Resource Management Plans

Alan Majchrowicz

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What defines Oregon’s high desert?

What defines Oregon’s high desert?

Bounded by the Cascade Mountains to the west and the Blue Mountains to the north, Oregon’s high desert covers approximately 24,000 square miles. Annual rainfall in the high desert varies from 5 to 14 inches. The average elevation is 4,000 feet; at 9,733 feet, the summit of Steens Mountain is the highest point in Oregon’s high desert. The terrain of the high desert was mostly formed by a series of lava flows that occurred between 30 and 10 million years ago.

Sources: The Oregon Encyclopedia; Wikipedia  

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Stewardship Fence Building Timelapse

Stewardship Fence Building Timelapse

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Bobcat

Bobcat

Found only in North America, where it is the most common wildcat, the bobcat takes its common name from its stubby, or “bobbed,” tail. The cats range in length from two to four feet and weigh 14 to 29 pounds. Bobcats mainly hunt rabbits and hares, but they will also eat rodents, birds, bats, and even adult deer.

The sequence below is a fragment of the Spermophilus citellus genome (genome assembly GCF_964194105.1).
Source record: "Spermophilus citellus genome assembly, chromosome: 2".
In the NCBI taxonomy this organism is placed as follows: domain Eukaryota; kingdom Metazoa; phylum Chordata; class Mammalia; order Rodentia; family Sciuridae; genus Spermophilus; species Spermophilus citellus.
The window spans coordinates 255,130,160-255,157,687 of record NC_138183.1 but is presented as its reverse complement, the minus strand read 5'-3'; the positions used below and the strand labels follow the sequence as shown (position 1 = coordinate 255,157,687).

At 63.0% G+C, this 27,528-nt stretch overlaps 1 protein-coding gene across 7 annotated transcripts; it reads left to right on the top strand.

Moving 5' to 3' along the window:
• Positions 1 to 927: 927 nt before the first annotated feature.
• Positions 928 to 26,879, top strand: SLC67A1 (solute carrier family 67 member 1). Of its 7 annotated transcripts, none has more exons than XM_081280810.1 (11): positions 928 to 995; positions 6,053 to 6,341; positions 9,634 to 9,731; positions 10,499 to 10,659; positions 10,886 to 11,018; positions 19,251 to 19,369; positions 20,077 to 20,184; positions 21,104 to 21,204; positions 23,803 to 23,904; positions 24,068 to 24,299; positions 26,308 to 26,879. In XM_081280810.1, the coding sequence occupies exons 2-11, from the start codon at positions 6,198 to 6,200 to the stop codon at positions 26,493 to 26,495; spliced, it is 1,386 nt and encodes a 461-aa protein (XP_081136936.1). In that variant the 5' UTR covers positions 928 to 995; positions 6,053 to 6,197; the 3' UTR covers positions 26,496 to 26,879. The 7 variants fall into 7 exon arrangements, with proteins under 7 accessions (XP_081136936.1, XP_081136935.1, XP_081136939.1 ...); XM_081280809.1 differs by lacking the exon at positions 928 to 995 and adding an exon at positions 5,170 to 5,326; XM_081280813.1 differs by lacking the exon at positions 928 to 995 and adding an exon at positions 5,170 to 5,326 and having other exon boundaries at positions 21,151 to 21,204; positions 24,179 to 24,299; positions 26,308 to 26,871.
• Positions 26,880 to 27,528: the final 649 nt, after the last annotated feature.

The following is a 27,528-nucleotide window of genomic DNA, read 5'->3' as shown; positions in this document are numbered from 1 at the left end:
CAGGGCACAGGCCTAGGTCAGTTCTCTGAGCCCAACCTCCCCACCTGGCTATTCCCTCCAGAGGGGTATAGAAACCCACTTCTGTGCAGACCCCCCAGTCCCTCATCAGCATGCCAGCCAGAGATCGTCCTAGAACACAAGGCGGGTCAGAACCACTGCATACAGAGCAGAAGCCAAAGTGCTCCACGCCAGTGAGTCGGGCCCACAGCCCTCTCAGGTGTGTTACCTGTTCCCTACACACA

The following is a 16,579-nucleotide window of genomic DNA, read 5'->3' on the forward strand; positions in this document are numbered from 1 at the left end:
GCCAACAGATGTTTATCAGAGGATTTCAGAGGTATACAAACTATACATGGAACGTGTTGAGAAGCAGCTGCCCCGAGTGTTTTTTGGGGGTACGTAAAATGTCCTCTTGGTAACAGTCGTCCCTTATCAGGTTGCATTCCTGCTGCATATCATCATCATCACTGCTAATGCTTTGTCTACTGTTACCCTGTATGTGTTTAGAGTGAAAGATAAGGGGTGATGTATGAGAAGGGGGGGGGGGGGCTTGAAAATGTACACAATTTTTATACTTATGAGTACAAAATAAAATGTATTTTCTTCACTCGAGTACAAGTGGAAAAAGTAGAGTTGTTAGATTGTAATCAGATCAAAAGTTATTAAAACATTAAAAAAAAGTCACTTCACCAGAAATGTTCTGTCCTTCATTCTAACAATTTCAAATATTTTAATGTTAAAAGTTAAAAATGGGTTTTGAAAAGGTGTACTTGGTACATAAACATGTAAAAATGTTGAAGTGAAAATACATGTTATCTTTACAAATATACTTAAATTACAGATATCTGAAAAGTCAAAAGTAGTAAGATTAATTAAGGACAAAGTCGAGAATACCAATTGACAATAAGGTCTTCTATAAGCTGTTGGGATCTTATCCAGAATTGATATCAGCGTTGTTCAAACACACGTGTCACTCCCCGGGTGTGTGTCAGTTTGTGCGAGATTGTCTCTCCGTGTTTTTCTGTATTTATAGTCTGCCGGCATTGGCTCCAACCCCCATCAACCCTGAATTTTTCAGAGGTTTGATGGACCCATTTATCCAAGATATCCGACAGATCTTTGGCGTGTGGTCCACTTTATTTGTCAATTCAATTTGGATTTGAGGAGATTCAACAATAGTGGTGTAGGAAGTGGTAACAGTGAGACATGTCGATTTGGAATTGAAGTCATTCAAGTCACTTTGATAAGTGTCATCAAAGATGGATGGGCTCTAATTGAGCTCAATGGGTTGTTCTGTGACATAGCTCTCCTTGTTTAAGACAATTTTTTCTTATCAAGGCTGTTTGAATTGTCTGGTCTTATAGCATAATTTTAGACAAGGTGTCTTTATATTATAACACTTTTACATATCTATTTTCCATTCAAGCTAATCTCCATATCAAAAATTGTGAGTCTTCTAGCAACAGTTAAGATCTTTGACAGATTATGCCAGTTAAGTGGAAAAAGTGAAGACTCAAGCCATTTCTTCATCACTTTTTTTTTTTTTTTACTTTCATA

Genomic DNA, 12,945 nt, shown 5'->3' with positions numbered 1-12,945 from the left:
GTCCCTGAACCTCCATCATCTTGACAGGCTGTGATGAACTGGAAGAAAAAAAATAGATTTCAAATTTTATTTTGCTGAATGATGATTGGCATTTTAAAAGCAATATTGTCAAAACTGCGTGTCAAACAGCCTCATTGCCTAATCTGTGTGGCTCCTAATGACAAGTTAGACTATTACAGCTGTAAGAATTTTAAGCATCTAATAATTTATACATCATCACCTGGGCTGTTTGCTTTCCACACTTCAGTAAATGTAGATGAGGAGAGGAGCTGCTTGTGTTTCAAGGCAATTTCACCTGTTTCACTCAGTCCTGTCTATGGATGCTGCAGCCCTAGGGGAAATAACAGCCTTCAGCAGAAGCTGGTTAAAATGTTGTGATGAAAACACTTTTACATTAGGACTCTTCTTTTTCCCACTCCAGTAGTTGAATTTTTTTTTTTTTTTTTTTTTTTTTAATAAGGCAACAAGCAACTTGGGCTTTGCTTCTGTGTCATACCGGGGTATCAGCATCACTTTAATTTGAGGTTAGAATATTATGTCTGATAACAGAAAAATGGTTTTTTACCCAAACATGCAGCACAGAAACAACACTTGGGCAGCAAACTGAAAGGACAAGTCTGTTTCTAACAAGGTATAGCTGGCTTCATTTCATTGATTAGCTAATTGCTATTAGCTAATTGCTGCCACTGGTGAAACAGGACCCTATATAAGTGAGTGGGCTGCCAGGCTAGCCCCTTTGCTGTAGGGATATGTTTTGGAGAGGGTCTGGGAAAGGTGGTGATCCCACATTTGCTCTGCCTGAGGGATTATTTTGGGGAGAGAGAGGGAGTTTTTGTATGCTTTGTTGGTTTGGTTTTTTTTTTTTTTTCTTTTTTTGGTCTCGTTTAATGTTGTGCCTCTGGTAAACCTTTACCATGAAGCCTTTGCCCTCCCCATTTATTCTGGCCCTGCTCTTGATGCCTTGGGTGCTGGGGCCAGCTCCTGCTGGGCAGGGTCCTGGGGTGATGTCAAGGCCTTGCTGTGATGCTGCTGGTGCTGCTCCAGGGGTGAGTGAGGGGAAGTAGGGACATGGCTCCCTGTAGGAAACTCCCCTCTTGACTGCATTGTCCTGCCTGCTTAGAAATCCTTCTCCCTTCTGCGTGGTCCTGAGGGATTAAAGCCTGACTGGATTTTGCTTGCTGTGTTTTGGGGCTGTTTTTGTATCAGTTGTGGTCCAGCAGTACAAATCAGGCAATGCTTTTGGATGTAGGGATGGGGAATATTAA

Latin name: Lynx rufus fasciatus

 

What is the Southeastern Oregon RMP?

The Bureau of Land Management creates Resource Management Plans for planning areas to guide their decision-making about the lands they manage.

Following two decades of successful advocacy and precedent-setting legal action led by ONDA, in 2018 the BLM is working on the Southeastern Oregon Resource Management Plan Amendment.

The process will create the blueprint for how nearly 5 million acres in southeastern Oregon — including beloved places in the Owyhee Canyonlands like Leslie Gulch, Three Forks and Birch Creek — are managed.

For public lands advocates, getting involved in the Resource Management Planning process is one of the most important opportunities to shape how lands are managed for decades to come. This process provides the chance to help protect sage-grouse habitat, determine where off-road vehicles can and cannot travel, and protect wild desert places to camp, hike and bird.

Three main issues – Lands with Wilderness Characteristics, Off-Road Vehicle and Travel Management, and Livestock Grazing – will be addressed in this amendment process.

Understand these and you’ll have the background to provide substantive input that the BLM needs to consider.

Get Involved

Sign up today to join over 400 people committed to taking action, and we’ll let you know how you can make your voice heard – and amplify our impact – during this once-in-a-generation desert planning process.

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Resource Management Plan Overview